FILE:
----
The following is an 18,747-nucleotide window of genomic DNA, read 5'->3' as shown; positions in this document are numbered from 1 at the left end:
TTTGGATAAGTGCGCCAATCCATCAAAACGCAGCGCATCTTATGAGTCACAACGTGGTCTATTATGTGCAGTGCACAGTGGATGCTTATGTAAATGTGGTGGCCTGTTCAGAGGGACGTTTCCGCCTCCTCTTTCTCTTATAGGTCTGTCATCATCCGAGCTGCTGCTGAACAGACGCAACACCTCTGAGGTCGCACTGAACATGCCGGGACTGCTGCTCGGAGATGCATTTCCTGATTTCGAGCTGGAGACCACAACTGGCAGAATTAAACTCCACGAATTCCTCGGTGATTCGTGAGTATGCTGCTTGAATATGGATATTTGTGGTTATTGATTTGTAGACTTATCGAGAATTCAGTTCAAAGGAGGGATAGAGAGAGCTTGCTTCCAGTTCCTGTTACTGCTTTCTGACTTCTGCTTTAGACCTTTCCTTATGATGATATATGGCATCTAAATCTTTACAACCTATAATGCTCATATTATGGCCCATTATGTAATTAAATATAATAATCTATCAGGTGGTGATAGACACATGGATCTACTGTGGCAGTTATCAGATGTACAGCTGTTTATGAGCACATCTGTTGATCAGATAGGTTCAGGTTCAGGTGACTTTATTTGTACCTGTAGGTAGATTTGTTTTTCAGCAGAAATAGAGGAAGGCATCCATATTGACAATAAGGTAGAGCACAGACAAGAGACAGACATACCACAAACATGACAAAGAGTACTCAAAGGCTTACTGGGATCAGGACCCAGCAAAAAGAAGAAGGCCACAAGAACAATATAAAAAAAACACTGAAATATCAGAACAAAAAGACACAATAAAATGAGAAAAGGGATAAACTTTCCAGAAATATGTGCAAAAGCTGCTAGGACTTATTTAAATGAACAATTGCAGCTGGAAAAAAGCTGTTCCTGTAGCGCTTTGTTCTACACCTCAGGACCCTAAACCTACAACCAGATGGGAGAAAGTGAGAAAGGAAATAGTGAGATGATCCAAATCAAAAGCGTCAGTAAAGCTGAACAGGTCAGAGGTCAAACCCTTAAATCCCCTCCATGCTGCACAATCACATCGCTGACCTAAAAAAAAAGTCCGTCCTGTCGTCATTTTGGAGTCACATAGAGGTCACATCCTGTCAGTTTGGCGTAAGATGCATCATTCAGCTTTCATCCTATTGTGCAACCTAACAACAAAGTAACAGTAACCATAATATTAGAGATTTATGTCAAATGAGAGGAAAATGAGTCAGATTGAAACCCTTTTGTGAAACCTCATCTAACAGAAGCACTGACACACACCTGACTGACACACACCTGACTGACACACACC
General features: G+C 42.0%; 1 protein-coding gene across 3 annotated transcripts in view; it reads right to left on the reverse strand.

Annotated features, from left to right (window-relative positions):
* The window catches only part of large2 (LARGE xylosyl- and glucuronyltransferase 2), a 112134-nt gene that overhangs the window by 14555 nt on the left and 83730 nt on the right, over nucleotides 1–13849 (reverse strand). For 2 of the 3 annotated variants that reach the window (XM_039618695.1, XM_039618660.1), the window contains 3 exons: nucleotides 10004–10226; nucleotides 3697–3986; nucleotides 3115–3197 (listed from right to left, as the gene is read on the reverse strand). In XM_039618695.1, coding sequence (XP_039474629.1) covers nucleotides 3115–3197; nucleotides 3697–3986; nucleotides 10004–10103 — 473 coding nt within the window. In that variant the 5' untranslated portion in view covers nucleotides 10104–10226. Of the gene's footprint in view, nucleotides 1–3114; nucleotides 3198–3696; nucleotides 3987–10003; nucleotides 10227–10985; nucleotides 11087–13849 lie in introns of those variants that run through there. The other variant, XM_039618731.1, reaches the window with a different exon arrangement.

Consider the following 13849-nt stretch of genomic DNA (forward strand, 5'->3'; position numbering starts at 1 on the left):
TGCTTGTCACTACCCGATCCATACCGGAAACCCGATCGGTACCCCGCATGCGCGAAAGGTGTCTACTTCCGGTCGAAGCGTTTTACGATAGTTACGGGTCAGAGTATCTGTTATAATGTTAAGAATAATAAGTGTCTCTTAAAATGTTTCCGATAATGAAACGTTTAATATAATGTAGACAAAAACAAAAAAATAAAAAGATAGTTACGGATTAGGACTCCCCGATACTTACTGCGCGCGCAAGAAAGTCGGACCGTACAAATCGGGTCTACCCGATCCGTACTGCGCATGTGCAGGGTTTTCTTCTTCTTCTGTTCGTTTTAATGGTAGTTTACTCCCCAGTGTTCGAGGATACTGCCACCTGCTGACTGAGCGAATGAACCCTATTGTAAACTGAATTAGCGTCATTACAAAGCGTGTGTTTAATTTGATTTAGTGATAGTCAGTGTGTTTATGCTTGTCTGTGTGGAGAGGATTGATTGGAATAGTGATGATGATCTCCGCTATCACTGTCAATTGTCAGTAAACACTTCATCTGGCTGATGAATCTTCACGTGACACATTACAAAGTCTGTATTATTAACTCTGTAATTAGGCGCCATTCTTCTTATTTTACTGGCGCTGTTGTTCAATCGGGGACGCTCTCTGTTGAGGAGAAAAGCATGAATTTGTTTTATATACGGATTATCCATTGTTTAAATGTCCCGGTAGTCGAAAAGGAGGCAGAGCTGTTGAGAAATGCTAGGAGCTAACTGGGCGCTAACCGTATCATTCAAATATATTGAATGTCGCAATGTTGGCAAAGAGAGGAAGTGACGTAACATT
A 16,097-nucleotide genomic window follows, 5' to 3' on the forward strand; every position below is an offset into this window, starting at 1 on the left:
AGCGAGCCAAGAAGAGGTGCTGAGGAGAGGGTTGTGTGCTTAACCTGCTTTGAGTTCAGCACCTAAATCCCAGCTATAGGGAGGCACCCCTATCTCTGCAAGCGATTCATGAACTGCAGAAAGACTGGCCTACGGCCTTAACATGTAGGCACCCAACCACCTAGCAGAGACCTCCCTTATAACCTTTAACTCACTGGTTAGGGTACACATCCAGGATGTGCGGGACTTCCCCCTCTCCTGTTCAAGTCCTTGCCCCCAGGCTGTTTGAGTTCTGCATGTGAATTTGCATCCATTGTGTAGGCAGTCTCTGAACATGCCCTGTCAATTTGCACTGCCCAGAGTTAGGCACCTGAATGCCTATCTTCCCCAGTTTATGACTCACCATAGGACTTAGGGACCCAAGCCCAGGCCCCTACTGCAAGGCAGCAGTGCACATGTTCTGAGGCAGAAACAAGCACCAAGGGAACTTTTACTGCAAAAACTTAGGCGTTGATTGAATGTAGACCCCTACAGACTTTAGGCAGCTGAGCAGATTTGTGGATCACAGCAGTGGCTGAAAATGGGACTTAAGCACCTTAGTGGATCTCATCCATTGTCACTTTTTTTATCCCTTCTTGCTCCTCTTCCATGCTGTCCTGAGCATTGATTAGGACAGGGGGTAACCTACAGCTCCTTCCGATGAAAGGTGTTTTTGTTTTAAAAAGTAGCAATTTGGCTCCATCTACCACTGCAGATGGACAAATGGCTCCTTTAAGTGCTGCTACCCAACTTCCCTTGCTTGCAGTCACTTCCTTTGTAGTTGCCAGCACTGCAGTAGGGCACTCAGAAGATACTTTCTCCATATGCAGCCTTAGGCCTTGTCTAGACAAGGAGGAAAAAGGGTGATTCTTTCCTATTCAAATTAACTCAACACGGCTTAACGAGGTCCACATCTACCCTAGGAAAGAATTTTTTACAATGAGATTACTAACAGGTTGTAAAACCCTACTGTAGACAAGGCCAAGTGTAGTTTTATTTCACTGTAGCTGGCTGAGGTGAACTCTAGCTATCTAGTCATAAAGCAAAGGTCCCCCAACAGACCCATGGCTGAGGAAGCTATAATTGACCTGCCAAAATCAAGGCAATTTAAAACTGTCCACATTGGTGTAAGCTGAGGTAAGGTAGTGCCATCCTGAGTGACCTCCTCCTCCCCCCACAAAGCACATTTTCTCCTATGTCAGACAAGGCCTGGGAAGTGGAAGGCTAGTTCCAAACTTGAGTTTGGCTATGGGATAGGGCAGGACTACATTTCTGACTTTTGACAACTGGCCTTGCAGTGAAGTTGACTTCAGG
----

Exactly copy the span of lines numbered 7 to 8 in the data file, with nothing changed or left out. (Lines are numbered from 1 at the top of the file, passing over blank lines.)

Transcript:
TGCTTGTCACTACCCGATCCATACCGGAAACCCGATCGGTACCCCGCATGCGCGAAAGGTGTCTACTTCCGGTCGAAGCGTTTTACGATAGTTACGGGTCAGAGTATCTGTTATAATGTTAAGAATAATAAGTGTCTCTTAAAATGTTTCCGATAATGAAACGTTTAATATAATGTAGACAAAAACAAAAAAATAAAAAGATAGTTACGGATTAGGACTCCCCGATACTTACTGCGCGCGCAAGAAAGTCGGACCGTACAAATCGGGTCTACCCGATCCGTACTGCGCATGTGCAGGGTTTTCTTCTTCTTCTGTTCGTTTTAATGGTAGTTTACTCCCCAGTGTTCGAGGATACTGCCACCTGCTGACTGAGCGAATGAACCCTATTGTAAACTGAATTAGCGTCATTACAAAGCGTGTGTTTAATTTGATTTAGTGATAGTCAGTGTGTTTATGCTTGTCTGTGTGGAGAGGATTGATTGGAATAGTGATGATGATCTCCGCTATCACTGTCAATTGTCAGTAAACACTTCATCTGGCTGATGAATCTTCACGTGACACATTACAAAGTCTGTATTATTAACTCTGTAATTAGGCGCCATTCTTCTTATTTTACTGGCGCTGTTGTTCAATCGGGGACGCTCTCTGTTGAGGAGAAAAGCATGAATTTGTTTTATATACGGATTATCCATTGTTTAAATGTCCCGGTAGTCGAAAAGGAGGCAGAGCTGTTGAGAAATGCTAGGAGCTAACTGGGCGCTAACCGTATCATTCAAATATATTGAATGTCGCAATGTTGGCAAAGAGAGGAAGTGACGTAACATT
A 16,097-nucleotide genomic window follows, 5' to 3' on the forward strand; every position below is an offset into this window, starting at 1 on the left: